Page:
This is the one thing Disney’s new picture has in common with The Passion of the Christ and Titanic. We know the outcome. Studios rarely back movies about horses that place or show.
The animal that loved to preen for the cameras made all the magazine covers in 1973 after running away with the Triple Crown, though in the ’73 Kentucky Derby, Secretariat was back by nine lengths before finishing like a champ. With the facts of his triumph widely known, and his symbolic rebuke to Watergate-era cynicism so happily evident, the challenge faced by the makers of Disney’s Secretariat is clear. Can triumphal heart and soul carry the day?
Certainly director Randall Wallace’s picture boasts a skilled onscreen labor force. Diane Lane stars as the horse’s owner, Penny Chenery Tweedy, a Denver wife and mother who won the future champ in a coin toss, and who took over the Virginia horse farm owned by her dying father (Scott Glenn). John Malkovich lets his golf outfits do the talking in the role of the eccentric trainer Lucien Laurin, no less exotic a figure to the old money horsey-set atmosphere that Penny must learn to negotiate.
As scripted by Mike Rich and revised by Wallace, essentially this is The Blind Side with a quadruped. The busy wife and mother, whose rebellious teenage daughter Kate is a chip off the old block, might be changing that horse’s life, but he’s also changing hers. Husband Jack (Dylan Walsh) might object to all the time she’s spending taking care of business, and brother Hollis (Dylan Baker) might contest some of those business decisions regarding the farm. But little occurs in Secretariat that suggests complicated human interaction, or even complicated human/equestrian interaction.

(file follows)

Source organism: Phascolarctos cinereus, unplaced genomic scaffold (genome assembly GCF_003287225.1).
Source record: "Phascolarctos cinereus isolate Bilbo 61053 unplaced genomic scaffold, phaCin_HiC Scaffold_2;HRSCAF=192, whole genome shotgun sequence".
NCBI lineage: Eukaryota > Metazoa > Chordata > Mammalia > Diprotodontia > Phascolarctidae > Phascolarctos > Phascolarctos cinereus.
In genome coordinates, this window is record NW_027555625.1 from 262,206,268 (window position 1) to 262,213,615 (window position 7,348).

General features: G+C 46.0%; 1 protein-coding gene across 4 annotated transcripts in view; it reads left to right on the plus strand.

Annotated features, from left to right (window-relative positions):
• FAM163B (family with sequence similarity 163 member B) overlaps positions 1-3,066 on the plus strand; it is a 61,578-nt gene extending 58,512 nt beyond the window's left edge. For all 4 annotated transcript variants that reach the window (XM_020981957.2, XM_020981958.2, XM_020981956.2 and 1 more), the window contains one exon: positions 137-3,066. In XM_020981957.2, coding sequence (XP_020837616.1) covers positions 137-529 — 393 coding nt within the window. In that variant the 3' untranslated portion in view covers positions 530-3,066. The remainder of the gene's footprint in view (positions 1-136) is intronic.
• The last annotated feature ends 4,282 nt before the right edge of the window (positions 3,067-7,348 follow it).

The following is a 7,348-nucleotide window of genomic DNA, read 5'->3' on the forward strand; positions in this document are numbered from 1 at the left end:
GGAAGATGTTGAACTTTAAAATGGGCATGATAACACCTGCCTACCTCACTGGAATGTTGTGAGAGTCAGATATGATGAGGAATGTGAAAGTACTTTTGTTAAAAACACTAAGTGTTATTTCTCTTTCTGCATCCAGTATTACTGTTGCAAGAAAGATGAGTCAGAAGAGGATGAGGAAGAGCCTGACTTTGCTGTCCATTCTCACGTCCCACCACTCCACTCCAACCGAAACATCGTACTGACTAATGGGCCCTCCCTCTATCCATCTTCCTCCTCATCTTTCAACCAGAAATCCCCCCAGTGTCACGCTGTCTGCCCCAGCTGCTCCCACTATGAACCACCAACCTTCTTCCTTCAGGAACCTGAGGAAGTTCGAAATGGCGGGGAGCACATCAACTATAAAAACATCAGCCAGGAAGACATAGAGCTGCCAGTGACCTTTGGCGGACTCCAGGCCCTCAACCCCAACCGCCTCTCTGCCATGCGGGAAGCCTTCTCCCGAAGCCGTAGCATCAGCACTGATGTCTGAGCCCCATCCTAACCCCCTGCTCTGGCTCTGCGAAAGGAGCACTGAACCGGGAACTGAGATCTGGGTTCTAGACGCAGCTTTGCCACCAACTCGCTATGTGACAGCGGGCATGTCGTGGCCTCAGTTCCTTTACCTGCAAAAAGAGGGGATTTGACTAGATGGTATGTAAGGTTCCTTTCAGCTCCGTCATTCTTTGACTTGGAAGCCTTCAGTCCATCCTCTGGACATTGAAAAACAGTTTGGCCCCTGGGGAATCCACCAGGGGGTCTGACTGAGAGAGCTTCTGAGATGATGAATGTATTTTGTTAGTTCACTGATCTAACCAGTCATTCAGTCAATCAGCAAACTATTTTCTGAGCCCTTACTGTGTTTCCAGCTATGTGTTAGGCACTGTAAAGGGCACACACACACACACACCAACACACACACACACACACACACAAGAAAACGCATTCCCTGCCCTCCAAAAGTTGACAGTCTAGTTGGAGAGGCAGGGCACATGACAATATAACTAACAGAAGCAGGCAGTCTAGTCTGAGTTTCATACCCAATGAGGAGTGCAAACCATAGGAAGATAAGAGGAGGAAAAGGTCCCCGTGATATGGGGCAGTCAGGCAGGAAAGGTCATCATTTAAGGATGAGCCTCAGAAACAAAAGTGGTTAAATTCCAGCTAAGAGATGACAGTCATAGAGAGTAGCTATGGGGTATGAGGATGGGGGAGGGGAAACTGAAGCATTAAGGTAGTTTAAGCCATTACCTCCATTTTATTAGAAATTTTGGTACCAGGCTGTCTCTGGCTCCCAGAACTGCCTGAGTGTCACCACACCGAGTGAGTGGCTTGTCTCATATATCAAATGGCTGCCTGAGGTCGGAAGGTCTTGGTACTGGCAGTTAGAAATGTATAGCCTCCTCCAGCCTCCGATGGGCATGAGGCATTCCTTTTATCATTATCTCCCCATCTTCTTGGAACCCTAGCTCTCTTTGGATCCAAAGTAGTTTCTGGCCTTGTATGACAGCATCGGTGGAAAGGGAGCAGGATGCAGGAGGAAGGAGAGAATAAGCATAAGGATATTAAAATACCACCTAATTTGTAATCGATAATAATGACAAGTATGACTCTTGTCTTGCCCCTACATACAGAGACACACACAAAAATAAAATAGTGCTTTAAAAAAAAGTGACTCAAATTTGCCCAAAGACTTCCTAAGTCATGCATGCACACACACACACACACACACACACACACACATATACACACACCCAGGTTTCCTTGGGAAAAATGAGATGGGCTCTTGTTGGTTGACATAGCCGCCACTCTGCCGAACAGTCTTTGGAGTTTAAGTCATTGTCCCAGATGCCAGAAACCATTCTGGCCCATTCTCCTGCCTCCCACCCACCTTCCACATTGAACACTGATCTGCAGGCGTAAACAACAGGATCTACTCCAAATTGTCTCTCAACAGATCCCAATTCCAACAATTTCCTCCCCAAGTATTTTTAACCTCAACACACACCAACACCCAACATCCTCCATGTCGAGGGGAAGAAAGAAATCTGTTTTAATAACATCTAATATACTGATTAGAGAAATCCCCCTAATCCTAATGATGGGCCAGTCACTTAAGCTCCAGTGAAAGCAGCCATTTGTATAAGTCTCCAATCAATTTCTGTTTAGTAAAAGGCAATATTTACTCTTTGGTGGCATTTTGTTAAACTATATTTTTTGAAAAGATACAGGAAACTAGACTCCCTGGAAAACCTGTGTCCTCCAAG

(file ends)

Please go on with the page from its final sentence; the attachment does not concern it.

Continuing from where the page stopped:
It’s a shame: Lane, in particular, is fully up to the task of portraying a three-dimensional character caught up in history in the making. The film works best in the scenes between Lane and Margo Martindale (as Miss Ham, Penny’s longtime personal assistant). In their scenes the actresses see to it that more than mere dramatic points are being scored. The rest of the film hits its marks and moves on to the next race designed to qualify for the audience’s love.
It’s tricky, this idea of a movie featuring a horse burdened with symbolism and charged with brightening an entire nation’s mood. Seabiscuit carried that burden rather better (at twice the budget, spent on depicting the prettiest little Depression you ever saw). From my lifetime, the horse movie I cherish remains Carroll Ballard’s The Black Stallion (1979), which is truly special, truly inspirational, truly cinematic.
Secretariat isn’t bad, but it’s precisely what you’d expect. The story belongs to Penny. The horse has to fight for his fair share of screen time, which is another thing the movie has in common with The Blind Side: The alleged subject of the film has been sidelined so that a good actress can strut her stuff.
—MCT, Tribune Media Service Respond: email@example.com